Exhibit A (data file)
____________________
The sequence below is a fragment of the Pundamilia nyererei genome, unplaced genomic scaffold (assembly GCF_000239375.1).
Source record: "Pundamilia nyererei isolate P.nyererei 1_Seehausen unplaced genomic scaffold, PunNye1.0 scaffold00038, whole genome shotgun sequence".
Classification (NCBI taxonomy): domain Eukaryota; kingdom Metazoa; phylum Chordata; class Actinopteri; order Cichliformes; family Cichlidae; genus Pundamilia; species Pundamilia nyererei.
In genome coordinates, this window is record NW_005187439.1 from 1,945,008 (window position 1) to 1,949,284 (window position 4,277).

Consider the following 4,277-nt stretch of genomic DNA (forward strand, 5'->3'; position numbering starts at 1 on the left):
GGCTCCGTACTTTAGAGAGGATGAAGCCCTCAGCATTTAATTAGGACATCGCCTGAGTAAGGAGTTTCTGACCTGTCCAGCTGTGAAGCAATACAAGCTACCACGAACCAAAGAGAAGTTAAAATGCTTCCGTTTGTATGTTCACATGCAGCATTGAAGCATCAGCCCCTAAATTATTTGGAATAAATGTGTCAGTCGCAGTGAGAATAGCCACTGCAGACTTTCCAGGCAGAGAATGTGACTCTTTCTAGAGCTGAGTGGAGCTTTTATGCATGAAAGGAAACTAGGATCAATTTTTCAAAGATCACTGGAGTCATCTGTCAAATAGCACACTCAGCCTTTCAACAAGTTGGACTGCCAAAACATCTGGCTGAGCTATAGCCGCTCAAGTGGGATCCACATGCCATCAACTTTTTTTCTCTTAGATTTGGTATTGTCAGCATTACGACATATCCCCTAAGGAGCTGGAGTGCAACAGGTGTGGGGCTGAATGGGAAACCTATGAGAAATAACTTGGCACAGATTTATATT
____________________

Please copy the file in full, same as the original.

The sequence below is a fragment of the Pundamilia nyererei genome, unplaced genomic scaffold (assembly GCF_000239375.1).
Source record: "Pundamilia nyererei isolate P.nyererei 1_Seehausen unplaced genomic scaffold, PunNye1.0 scaffold00038, whole genome shotgun sequence".
Classification (NCBI taxonomy): domain Eukaryota; kingdom Metazoa; phylum Chordata; class Actinopteri; order Cichliformes; family Cichlidae; genus Pundamilia; species Pundamilia nyererei.
In genome coordinates, this window is record NW_005187439.1 from 1,945,008 (window position 1) to 1,949,284 (window position 4,277).

Consider the following 4,277-nt stretch of genomic DNA (forward strand, 5'->3'; position numbering starts at 1 on the left):
GGCTCCGTACTTTAGAGAGGATGAAGCCCTCAGCATTTAATTAGGACATCGCCTGAGTAAGGAGTTTCTGACCTGTCCAGCTGTGAAGCAATACAAGCTACCACGAACCAAAGAGAAGTTAAAATGCTTCCGTTTGTATGTTCACATGCAGCATTGAAGCATCAGCCCCTAAATTATTTGGAATAAATGTGTCAGTCGCAGTGAGAATAGCCACTGCAGACTTTCCAGGCAGAGAATGTGACTCTTTCTAGAGCTGAGTGGAGCTTTTATGCATGAAAGGAAACTAGGATCAATTTTTCAAAGATCACTGGAGTCATCTGTCAAATAGCACACTCAGCCTTTCAACAAGTTGGACTGCCAAAACATCTGGCTGAGCTATAGCCGCTCAAGTGGGATCCACATGCCATCAACTTTTTTTCTCTTAGATTTGGTATTGTCAGCATTACGACATATCCCCTAAGGAGCTGGAGTGCAACAGGTGTGGGGCTGAATGGGAAACCTATGAGAAATAACTTGGCACAGATTTATATT